Prime minister in-waiting Gordon Brown is believed to have personally sanctioned a Government u-turn on proposals to water down the Freedom of Information Act.
Information minister Baroness Ashton revealed to the Commons last Thursday, that in the face of massive opposition from journalists — including Press Gazette's own eight-week Don't Kill FoI campaign — a second three-month consultation will now be held on proposed curbs to the FoI Act.
Ashton said the consultation on the proposed Freedom of Information and Data Protection Regulations will be extended and widened to include submissions on the principle of whether the changes should be made at all.
Ashton is understood to have revealed that her announcement was made after getting approval "across Government", which means that it was agreed by Chancellor Gordon Brown.
Brown, who is a card-carrying member of the National Union of Journalists from his days working for Scottish Television, pledged his commitment to freedom of the press when speaking to editors and executives at the Journalists' Charity lunch last month.
He said: "I do believe the freedom of the press is important to defend British liberties, even in the face of terrorism we can be a beacon in the contribution that a free press makes."
And he said that the Government needed scrutiny "however hard it might be for the politicians of the day".
The new consultation period on the regulations will end on 21 June, by which time Tony Blair may already have stepped down.
The first three-month consultation on the new FoI regulations began in December and prompted Press Gazette to launch its Don't Kill FoI campaign at the beginning of January.
Some 1,250 journalists signed Press Gazette's petition opposing the changes, including nearly every national and regional daily newspaper editor in the country.
The new regulations would result in some 17,000 extra FoI requests a year being thrown out on cost grounds alone.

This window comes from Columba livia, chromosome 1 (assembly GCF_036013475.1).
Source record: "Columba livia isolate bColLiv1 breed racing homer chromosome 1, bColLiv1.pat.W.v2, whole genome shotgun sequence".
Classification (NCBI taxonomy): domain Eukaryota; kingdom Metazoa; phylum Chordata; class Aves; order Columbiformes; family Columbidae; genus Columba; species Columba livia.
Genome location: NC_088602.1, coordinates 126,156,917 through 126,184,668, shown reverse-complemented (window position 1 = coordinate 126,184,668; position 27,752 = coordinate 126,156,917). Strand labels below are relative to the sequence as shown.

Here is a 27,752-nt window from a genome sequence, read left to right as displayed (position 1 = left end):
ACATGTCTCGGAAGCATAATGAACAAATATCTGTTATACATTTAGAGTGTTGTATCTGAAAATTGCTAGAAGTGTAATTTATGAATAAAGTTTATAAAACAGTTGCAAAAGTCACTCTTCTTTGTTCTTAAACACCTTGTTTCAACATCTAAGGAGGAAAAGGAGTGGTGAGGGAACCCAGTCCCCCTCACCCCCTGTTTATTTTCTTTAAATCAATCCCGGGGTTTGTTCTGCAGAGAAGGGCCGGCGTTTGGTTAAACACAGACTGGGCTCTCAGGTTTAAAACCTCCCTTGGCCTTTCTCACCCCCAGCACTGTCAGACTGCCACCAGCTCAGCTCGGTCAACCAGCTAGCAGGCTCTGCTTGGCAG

The rules would allow public officials to take into account time taken to read, consult and consider FoI requests in working out the cost of complying with them.
If costs exceed £600 for Whitehall departments and £450 for other public bodies, requests can be rejected, regardless of the public interest.
The new curbs would also have allowed public bodies to aggregate all requests made by a person, or persons acting in concert or pursuance of a campaign, within a period of 60 working days.
That could have allowed bodies to ration requests for the BBC and other large-scale media organisations.
According to the Newspaper Society the changes would "neuter"
the Act, and according to FoI campaigner Maurice Frankel they would mean: "Any penetrating requests would be very likely to be refused in future."
Inviting fresh submissions, Baroness Ashton revealed that more than 200 responses were made to the first FoI consultation paper.
She said: "The Government invites responses on the points set out in this document and also any other general comments on the principle of making changes to the existing regulations or ways of tackling the problems identified."
The supplementary consultation paper is seen by some MPs as a facesaving way for the Government to kill off the new curbs.
Labour MP Tony Wright, who spearheaded a Commons campaign to persuade the Government to back down, told Press Gazette: "I am glad the Government is now clearly having second thoughts about its proposals to restrict access to the FoI Act and it has listened to the representations we have been making.
"I hope we can have a sensible view about the way the Act is working and recognise its valuable role in opening up government."
Don Touhig, Labour MP for Islyn, who forced a Commons debate which demonstrated cross-party opposition to the FoI curbs, said: "I welcome the statement because I think the Government has listened both to the comments made in the debate and the representations it has received.
"I hope this further consultation will convince it that it is the wrong way to go.